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Title

The role and relevance of soil thermophiles

AuthorsGonzález Grau, Juan Miguel ; Delgado Romero, José A. ; Gómez Fernández, Enrique J. ; Santana, Margarida
Issue Date27-Aug-2017
PublisherUniversity of Pretoria
Citation14th International Meeting on Thermophiles: 27 Aug-1 Sep 2017, South Africa
AbstractThermophiles are present in soils. Although the soil upper layers frequently reach high temperatures above all at medium and low latitudes, high latitudes are also surprising by the presence of thermophiles. Nevertheless, the study of soil thermophiles has been neglected until recently. At present, we start understanding the role and potential implications of soil thermophiles, mainly represented by Geobacillus and related genera. Herein, we present our understanding consequence on recent research on soil thermophiles. Evaluation of temperature at soil upper layers indicated that annualy a high number of hot days (>30ºC) occur at medium and low-latitudes. Besides, arid and semi-arid sites represent important, or even major, zones at these latitudes. These soils frequently reaching high temperatures are potential niches available for thermophiles. Current climate change events increase the potential interest of thermophiles at these environments. Marchant et al. [1] reported on the presence of thermophiles in all soils tested over the United Kingdom but no ecological role was envisaged at that time. Portillo et al. [2] proposed the potential role of soil thermophiles (growing under laboratory conditions from 40ºC to 75ºC) as organic matter mineralizers leading to the release of inorganic compounds such as ammonium and sulfate and, besides, presented the capability of mobilize phosphates. Thus, soil thermophiles appeared as possible major participants in soil biogeochemical cycles of elements. Surprisingly, microbial extracellular enzymatic activities showed maximum peaks at high temperatures, generally around 60ºC in all soils tested [3]. This implies a major role of this type of thermophiles in the processing of soil organic matter with high relevance during high temperature events and seasonal periods [3, 4]. The question on whether these thermophiles remain at vegetative, active stages of they life cycle remains to be elucidated although previous reports suggested that they are active cells [1, 2]. Respiration measurements has recently confirmed that soil thermophiles can represent a major fraction of the soil microbial respiration showed by mesophiles or microorganisms adapted to temperate temperatures. The findings herein reported contribute to better understand the functioning of soils under high temperature conditions, the role of soil thermophiles and the potential implications of increasing high temperature events in soils due to the current climate change scenario [4]. [1] Marchant R, et al. (2002) The frequency and characteristics ofhighly thermophilic bacteria in cool soil environments. Environ. Microbiol. 4:595.602. [2] Portillo MC, et al. (2012) Presence and potential role of thermophilic bacteria in temperate terrestrial environments. Naturwissenschaften 99:43-53. [3] Gonzalez JM, et al. (2015) Latitude-dependent underestimation of microbial extracellular enzyme activity in soils. Int. J Environ. Sci. Technol. 12:2427-2434. [4] Santana MM, and Gonzalez JM (2015) High temperature microbial activity in upper soil layers. FEMS Microbiol. Letters 362:fnv182.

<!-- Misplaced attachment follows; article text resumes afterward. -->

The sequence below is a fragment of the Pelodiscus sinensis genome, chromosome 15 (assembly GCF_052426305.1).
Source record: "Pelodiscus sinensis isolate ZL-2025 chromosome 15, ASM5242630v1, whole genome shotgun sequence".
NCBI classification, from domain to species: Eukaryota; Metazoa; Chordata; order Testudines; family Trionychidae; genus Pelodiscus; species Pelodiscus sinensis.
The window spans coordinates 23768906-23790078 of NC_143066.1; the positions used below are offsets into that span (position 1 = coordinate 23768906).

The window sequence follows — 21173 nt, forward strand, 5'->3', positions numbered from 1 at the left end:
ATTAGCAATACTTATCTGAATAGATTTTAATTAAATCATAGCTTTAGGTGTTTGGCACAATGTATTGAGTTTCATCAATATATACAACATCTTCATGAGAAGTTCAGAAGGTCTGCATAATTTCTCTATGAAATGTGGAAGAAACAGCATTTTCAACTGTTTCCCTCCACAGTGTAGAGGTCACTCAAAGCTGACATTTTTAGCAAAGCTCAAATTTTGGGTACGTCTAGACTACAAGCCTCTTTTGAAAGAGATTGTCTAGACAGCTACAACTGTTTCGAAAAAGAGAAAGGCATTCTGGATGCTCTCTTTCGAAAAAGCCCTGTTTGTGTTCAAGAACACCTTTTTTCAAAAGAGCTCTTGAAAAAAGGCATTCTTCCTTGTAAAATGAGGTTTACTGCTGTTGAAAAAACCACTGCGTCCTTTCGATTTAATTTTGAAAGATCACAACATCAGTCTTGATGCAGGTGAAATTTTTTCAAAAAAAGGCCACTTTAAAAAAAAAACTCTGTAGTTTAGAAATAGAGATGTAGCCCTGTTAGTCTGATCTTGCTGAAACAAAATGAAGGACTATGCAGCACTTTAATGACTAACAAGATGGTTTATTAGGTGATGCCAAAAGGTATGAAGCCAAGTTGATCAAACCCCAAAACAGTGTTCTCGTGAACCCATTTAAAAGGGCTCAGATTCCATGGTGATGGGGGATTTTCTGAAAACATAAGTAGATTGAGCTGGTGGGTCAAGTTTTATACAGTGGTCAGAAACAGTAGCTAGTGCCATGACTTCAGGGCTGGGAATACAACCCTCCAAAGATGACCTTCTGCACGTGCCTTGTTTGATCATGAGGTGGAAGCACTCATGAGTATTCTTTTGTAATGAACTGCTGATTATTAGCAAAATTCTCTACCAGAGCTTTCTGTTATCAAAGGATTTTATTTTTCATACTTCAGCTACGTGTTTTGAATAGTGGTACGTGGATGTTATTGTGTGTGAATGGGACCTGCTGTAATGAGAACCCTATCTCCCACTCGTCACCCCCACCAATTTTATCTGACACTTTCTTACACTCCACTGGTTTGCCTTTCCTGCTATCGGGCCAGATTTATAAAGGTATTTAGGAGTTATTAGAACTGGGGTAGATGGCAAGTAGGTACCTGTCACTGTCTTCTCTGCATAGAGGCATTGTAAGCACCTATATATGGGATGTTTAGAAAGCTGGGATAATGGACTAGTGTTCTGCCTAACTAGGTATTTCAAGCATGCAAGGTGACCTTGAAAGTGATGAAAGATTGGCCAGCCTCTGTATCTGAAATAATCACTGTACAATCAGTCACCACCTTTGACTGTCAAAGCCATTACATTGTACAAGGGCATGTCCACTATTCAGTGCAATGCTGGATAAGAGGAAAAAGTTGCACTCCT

URIhttp://hdl.handle.net/10261/163490
Appears in Collections:(IRNAS) Comunicaciones congresos
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